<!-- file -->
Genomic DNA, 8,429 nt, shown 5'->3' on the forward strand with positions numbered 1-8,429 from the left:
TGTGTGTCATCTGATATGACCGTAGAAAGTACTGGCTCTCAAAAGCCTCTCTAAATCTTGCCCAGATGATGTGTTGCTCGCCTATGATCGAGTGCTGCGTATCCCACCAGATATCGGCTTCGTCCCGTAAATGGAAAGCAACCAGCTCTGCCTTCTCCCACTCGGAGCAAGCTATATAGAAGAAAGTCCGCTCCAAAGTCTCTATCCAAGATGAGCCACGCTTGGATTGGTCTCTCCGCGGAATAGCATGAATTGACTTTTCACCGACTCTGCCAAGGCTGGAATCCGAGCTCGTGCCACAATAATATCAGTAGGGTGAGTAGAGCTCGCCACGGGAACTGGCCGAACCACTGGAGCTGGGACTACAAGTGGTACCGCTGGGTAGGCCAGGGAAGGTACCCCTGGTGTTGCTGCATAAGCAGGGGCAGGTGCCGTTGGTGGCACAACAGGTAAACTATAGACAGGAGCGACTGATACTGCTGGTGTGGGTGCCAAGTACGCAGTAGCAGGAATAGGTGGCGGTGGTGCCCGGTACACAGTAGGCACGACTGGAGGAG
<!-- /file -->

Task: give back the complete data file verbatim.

Genomic DNA, 8,429 nt, shown 5'->3' on the forward strand with positions numbered 1-8,429 from the left:
TGTGTGTCATCTGATATGACCGTAGAAAGTACTGGCTCTCAAAAGCCTCTCTAAATCTTGCCCAGATGATGTGTTGCTCGCCTATGATCGAGTGCTGCGTATCCCACCAGATATCGGCTTCGTCCCGTAAATGGAAAGCAACCAGCTCTGCCTTCTCCCACTCGGAGCAAGCTATATAGAAGAAAGTCCGCTCCAAAGTCTCTATCCAAGATGAGCCACGCTTGGATTGGTCTCTCCGCGGAATAGCATGAATTGACTTTTCACCGACTCTGCCAAGGCTGGAATCCGAGCTCGTGCCACAATAATATCAGTAGGGTGAGTAGAGCTCGCCACGGGAACTGGCCGAACCACTGGAGCTGGGACTACAAGTGGTACCGCTGGGTAGGCCAGGGAAGGTACCCCTGGTGTTGCTGCATAAGCAGGGGCAGGTGCCGTTGGTGGCACAACAGGTAAACTATAGACAGGAGCGACTGATACTGCTGGTGTGGGTGCCAAGTACGCAGTAGCAGGAATAGGTGGCGGTGGTGCCCGGTACACAGTAGGCACGACTGGAGGAG